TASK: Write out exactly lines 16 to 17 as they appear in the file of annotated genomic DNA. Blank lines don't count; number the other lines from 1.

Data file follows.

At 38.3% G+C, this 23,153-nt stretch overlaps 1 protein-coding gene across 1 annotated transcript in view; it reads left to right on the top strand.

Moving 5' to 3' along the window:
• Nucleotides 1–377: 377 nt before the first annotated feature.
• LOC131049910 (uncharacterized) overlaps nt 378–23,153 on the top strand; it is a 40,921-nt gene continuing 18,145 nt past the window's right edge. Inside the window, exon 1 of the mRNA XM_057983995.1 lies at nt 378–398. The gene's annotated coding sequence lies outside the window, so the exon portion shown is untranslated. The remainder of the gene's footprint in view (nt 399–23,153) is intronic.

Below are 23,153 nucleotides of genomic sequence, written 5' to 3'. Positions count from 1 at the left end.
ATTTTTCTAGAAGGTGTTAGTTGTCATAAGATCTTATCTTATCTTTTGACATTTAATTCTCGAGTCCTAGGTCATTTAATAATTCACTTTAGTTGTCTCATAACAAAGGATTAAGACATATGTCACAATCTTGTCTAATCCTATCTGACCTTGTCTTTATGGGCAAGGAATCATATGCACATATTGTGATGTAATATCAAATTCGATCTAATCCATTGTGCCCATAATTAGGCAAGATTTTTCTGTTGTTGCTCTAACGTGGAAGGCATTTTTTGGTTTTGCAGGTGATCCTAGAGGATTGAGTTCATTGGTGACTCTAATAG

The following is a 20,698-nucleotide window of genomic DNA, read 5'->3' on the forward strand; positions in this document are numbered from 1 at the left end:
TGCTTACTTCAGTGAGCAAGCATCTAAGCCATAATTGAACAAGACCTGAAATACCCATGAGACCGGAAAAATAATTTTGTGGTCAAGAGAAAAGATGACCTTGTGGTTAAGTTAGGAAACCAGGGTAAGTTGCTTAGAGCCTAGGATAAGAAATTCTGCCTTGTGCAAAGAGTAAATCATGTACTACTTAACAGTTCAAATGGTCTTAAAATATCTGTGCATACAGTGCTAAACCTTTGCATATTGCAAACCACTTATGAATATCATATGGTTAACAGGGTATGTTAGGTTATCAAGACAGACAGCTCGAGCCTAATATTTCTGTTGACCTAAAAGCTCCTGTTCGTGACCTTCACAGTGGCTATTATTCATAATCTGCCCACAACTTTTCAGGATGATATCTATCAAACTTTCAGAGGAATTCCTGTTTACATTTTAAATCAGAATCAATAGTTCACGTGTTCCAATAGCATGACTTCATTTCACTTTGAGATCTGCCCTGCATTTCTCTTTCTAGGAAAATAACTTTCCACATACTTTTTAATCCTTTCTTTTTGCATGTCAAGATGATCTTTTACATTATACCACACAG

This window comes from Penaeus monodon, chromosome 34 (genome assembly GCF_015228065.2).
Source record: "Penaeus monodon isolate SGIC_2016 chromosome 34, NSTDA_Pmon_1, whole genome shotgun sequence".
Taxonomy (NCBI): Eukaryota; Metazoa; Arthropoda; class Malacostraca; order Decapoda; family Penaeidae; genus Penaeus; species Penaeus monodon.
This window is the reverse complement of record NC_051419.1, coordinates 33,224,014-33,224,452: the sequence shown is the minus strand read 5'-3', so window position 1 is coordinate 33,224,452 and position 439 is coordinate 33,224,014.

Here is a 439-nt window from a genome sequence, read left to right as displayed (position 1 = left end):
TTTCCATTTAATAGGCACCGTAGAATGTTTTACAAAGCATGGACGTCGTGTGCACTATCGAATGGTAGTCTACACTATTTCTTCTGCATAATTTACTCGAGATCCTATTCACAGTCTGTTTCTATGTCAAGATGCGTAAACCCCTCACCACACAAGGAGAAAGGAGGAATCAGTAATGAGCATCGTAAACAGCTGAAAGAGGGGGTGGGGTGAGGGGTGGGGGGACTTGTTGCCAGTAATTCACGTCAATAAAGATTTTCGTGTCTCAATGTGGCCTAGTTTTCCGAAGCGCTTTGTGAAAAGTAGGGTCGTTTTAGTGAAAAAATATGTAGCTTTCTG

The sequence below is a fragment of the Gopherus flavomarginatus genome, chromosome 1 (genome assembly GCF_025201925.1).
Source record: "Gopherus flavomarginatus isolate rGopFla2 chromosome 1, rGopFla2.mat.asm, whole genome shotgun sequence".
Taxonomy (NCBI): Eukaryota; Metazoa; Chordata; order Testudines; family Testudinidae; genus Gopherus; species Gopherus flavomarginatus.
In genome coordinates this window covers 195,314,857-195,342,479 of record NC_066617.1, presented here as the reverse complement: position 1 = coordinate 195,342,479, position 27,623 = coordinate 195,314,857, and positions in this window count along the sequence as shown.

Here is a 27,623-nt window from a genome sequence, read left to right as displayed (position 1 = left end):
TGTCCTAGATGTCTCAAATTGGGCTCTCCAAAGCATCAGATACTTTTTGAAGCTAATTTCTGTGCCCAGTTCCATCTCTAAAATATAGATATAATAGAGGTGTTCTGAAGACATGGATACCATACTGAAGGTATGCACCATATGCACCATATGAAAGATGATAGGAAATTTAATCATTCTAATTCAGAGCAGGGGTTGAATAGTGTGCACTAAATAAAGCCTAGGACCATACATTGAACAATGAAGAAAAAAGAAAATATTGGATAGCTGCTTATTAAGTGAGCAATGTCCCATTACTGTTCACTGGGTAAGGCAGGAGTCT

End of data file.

Source record: "Gopherus flavomarginatus isolate rGopFla2 chromosome 1, rGopFla2.mat.asm, whole genome shotgun sequence".
Taxonomy (NCBI): Eukaryota; Metazoa; Chordata; order Testudines; family Testudinidae; genus Gopherus; species Gopherus flavomarginatus.